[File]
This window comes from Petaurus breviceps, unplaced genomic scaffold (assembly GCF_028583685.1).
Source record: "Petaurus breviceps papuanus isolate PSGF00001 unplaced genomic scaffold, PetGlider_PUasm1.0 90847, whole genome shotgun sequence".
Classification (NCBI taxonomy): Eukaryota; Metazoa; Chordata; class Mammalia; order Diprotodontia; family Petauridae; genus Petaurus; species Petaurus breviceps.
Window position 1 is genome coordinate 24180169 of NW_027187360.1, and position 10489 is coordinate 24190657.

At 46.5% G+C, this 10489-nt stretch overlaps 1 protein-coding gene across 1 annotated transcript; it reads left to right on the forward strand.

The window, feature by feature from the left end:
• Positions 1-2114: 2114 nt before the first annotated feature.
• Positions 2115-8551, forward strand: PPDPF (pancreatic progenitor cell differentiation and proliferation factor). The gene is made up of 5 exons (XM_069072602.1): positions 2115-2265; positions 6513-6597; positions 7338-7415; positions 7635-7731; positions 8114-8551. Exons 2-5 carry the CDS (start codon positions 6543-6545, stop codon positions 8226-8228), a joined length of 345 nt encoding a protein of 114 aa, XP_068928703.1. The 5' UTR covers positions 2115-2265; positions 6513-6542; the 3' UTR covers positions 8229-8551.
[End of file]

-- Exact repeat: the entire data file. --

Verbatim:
This window comes from Petaurus breviceps, unplaced genomic scaffold (assembly GCF_028583685.1).
Source record: "Petaurus breviceps papuanus isolate PSGF00001 unplaced genomic scaffold, PetGlider_PUasm1.0 90847, whole genome shotgun sequence".
Classification (NCBI taxonomy): Eukaryota; Metazoa; Chordata; class Mammalia; order Diprotodontia; family Petauridae; genus Petaurus; species Petaurus breviceps.
Window position 1 is genome coordinate 24180169 of NW_027187360.1, and position 10489 is coordinate 24190657.

At 46.5% G+C, this 10489-nt stretch overlaps 1 protein-coding gene across 1 annotated transcript; it reads left to right on the forward strand.

The window, feature by feature from the left end:
• Positions 1-2114: 2114 nt before the first annotated feature.
• Positions 2115-8551, forward strand: PPDPF (pancreatic progenitor cell differentiation and proliferation factor). The gene is made up of 5 exons (XM_069072602.1): positions 2115-2265; positions 6513-6597; positions 7338-7415; positions 7635-7731; positions 8114-8551. Exons 2-5 carry the CDS (start codon positions 6543-6545, stop codon positions 8226-8228), a joined length of 345 nt encoding a protein of 114 aa, XP_068928703.1. The 5' UTR covers positions 2115-2265; positions 6513-6542; the 3' UTR covers positions 8229-8551.